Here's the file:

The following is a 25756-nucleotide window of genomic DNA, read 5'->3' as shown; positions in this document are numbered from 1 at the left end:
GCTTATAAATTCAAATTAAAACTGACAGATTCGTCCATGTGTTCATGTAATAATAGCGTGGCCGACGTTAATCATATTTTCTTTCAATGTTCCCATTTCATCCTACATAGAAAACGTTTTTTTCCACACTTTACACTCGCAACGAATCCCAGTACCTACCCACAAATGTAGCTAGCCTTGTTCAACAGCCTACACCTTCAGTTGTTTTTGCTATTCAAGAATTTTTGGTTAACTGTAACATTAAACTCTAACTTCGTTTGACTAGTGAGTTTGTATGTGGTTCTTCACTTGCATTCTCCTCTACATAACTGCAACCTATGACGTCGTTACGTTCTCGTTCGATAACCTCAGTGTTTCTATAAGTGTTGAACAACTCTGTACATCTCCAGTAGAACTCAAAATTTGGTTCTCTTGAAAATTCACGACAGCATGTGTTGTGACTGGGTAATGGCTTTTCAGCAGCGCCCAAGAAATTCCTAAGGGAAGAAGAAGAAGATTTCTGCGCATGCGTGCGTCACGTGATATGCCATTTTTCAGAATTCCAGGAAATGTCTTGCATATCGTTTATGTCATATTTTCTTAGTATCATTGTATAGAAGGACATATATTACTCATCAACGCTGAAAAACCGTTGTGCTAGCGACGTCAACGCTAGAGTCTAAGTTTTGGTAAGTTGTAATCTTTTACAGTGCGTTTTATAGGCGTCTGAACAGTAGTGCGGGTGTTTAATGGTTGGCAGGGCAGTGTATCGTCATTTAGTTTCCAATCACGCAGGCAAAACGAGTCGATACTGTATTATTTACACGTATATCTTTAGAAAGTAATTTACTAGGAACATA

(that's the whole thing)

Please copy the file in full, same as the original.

The following is a 25756-nucleotide window of genomic DNA, read 5'->3' as shown; positions in this document are numbered from 1 at the left end:
GCTTATAAATTCAAATTAAAACTGACAGATTCGTCCATGTGTTCATGTAATAATAGCGTGGCCGACGTTAATCATATTTTCTTTCAATGTTCCCATTTCATCCTACATAGAAAACGTTTTTTTCCACACTTTACACTCGCAACGAATCCCAGTACCTACCCACAAATGTAGCTAGCCTTGTTCAACAGCCTACACCTTCAGTTGTTTTTGCTATTCAAGAATTTTTGGTTAACTGTAACATTAAACTCTAACTTCGTTTGACTAGTGAGTTTGTATGTGGTTCTTCACTTGCATTCTCCTCTACATAACTGCAACCTATGACGTCGTTACGTTCTCGTTCGATAACCTCAGTGTTTCTATAAGTGTTGAACAACTCTGTACATCTCCAGTAGAACTCAAAATTTGGTTCTCTTGAAAATTCACGACAGCATGTGTTGTGACTGGGTAATGGCTTTTCAGCAGCGCCCAAGAAATTCCTAAGGGAAGAAGAAGAAGATTTCTGCGCATGCGTGCGTCACGTGATATGCCATTTTTCAGAATTCCAGGAAATGTCTTGCATATCGTTTATGTCATATTTTCTTAGTATCATTGTATAGAAGGACATATATTACTCATCAACGCTGAAAAACCGTTGTGCTAGCGACGTCAACGCTAGAGTCTAAGTTTTGGTAAGTTGTAATCTTTTACAGTGCGTTTTATAGGCGTCTGAACAGTAGTGCGGGTGTTTAATGGTTGGCAGGGCAGTGTATCGTCATTTAGTTTCCAATCACGCAGGCAAAACGAGTCGATACTGTATTATTTACACGTATATCTTTAGAAAGTAATTTACTAGGAACATA